Roofstock is a two-year-old, Oakland, Ca.-based marketplace for buyers and sellers of single-family homes that have tenants residing in them. The rather specific idea behind it is appealing on a couple of levels, including because both institutional and retail investors can buy and sell homes without forcing renters to leave the property during a transaction — a big problem for many families in the Bay Area, for example.
Buyers also avoid the hassle of finding renters, gaining a property that will presumably generate cash flow from the outset.
Perhaps it’s no wonder that VCs like it, too. In fact, today, the 65-person company is announcing $35 million in Series C funding led by Canvas Ventures that brings its total funding to just less than $70 million altogether. Other participants in the round include earlier backers Lightspeed Venture Partners, Bain Capital Ventures, Khosla Ventures, Nyca Partners, QED Investors, and FJ Labs.
FREQUENTLY ASKED QUESTIONS ABOUT ROOFSTOCK
How, or where, does the company drum up inventory?
Roofstock properties are broadly sourced, from small retail sellers to mid and large institutions.
Is there anything preventing new landlords from increasing the rent of tenants as soon as a property changes hands?
Landlords need to honour existing leases and follow local laws and regulations when contemplating rent increases.
Where does Roofstock operate — in what markets?
They have listings in 15 markets across the U.S., each of which is unique and presents different characteristics and opportunities for investors to gain real estate exposure.
Does Roofstock have partnerships with other real estate brokers?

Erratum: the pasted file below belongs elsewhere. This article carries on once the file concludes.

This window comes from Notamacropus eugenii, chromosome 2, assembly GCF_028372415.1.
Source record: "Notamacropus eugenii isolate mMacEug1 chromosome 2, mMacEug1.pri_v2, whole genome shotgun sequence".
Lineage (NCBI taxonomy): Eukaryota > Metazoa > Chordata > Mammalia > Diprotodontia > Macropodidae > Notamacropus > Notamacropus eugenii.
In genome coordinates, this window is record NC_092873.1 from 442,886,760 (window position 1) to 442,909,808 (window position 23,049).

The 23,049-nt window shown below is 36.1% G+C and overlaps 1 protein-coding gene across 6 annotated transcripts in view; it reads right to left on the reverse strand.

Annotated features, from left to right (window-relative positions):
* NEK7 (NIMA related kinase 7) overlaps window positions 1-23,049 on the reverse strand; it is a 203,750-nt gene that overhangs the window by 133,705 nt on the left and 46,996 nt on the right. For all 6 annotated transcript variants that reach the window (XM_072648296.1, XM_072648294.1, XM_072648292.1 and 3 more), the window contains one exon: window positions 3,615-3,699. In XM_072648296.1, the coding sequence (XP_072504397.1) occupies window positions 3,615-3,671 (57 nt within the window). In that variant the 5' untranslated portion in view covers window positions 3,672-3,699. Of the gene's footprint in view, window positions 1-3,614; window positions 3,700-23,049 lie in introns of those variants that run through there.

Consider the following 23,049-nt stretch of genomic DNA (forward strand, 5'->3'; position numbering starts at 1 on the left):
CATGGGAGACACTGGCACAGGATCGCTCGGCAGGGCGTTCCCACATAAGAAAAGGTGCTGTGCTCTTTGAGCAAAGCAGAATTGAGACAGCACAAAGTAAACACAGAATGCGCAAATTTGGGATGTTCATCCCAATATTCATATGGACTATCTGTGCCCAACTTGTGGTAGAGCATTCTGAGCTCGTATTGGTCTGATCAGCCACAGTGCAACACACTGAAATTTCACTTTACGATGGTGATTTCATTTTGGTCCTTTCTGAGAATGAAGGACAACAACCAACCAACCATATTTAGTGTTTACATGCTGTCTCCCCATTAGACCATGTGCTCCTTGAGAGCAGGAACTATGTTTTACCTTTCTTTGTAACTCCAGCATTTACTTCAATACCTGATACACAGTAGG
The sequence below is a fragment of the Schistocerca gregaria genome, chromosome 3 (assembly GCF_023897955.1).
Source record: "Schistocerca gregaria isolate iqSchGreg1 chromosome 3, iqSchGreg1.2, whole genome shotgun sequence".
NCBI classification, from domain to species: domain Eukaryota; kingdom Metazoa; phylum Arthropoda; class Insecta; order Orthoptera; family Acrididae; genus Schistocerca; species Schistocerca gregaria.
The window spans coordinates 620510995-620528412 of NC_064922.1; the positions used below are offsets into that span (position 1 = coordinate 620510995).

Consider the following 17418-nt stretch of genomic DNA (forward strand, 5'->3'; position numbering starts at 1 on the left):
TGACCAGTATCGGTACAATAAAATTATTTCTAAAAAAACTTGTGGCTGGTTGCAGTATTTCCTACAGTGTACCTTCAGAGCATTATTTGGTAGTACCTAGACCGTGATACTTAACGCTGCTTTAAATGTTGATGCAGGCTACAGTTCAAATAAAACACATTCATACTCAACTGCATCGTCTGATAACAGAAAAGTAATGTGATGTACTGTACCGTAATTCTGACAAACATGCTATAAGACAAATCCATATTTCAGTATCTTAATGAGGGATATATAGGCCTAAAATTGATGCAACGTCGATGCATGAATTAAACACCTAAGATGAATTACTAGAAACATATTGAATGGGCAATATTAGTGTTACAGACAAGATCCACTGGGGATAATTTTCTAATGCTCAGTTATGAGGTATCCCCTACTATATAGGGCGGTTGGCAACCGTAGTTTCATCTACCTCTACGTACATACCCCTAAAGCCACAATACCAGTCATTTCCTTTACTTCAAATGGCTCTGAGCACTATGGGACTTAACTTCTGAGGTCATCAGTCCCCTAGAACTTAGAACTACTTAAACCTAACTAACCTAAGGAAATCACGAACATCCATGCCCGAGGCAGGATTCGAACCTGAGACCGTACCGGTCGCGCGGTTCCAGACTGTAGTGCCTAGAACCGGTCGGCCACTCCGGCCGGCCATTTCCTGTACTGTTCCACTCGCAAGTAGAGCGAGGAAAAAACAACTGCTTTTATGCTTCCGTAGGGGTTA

Using an outside broker is not a requirement for clients to buy or sell homes on Roofstock, but the marketplace does allow agents to earn referral fees when they register clients who transact through them, which enables agents to develop deeper relationships with their clients and expand their business opportunities. Roofstock is also beginning to work with agents to help them sell homes with tenants in place, which is more difficult to do through the traditional MLS channel.
We’ve read that prices are pre-determined. What does that mean? That Roofstock establishes a price for the property and interested buyers can take or leave it?
Roofstock provide sellers with a number of tools to help them set their listing prices, but ultimately the seller determines the list price.
Part of the data that they share with sellers relates to comparable values, along with estimates of time to sell and the probability of a sale at various prices based on algorithms devised their data science team. Buyers can purchase the property at the listed price to take it off the market immediately, or make an offer at another lower value through our “make an offer” feature.
Does Roofstock use any other information ‘hubs’ to assess the value of properties?
They review various third party valuations like House Canary and Zillow, as well as their own proprietary analyses and data set, including information gleaned from activity on the Roofstock marketplace, to provide a valuation range.
Is a company like Loopnet a competitor, given that it sells multi-tenant properties, some of which are homes — or is that afield from what Roofstock is doing?
Loopnet is a platform for commercial property, whereas Roofstock caters to the $3 trillion single-family rental market.
How does Roofstock get paid? Does it take a cut of each transaction and also charge a subscription to list the property?
There are no membership or access fees to view properties on Roofstock. Registering for the site is free. We make money through each transaction. We charge 2.5 percent to sellers, and .5 percent to buyers.
Where does Roofstock advertise these properties?
Roofstock’s homes are found on their own website. It also uses various strategies and tactics to drive site traffic and make potential buyers and sellers aware of the marketplace, both online and offline.
How long on average does it take for Roofstock to sell a house?
While there are certainly exception, properties that sell typically go under contract within 30 days of being listed on the site. During the second quarter of this year, 44 percent of the homes sold went under contract within 14 days. Some particularly popular homes are sometimes snatched up by investors within minutes of hitting the site.
RESEARCH SOURCE – CNBC